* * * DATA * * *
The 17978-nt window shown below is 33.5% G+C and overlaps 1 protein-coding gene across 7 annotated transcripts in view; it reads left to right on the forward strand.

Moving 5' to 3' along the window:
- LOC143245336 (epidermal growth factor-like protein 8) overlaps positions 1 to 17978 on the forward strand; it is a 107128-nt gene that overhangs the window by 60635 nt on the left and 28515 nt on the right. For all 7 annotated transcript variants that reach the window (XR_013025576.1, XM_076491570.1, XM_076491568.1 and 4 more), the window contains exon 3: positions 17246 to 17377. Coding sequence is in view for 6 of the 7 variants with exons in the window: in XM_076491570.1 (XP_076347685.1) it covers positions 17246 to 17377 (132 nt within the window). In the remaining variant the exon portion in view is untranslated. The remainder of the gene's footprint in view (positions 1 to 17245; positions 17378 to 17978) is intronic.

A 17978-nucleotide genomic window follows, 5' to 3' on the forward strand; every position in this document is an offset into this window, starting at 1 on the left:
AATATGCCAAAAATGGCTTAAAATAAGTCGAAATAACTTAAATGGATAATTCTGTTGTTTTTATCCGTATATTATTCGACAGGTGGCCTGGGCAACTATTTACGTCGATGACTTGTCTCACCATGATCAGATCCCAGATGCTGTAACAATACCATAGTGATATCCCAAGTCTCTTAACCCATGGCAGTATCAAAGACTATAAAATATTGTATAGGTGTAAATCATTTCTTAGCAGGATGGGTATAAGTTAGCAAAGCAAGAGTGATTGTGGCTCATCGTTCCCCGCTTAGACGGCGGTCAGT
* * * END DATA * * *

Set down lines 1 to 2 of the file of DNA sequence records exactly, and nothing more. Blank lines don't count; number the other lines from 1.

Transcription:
The 17978-nt window shown below is 33.5% G+C and overlaps 1 protein-coding gene across 7 annotated transcripts in view; it reads left to right on the forward strand.

Moving 5' to 3' along the window: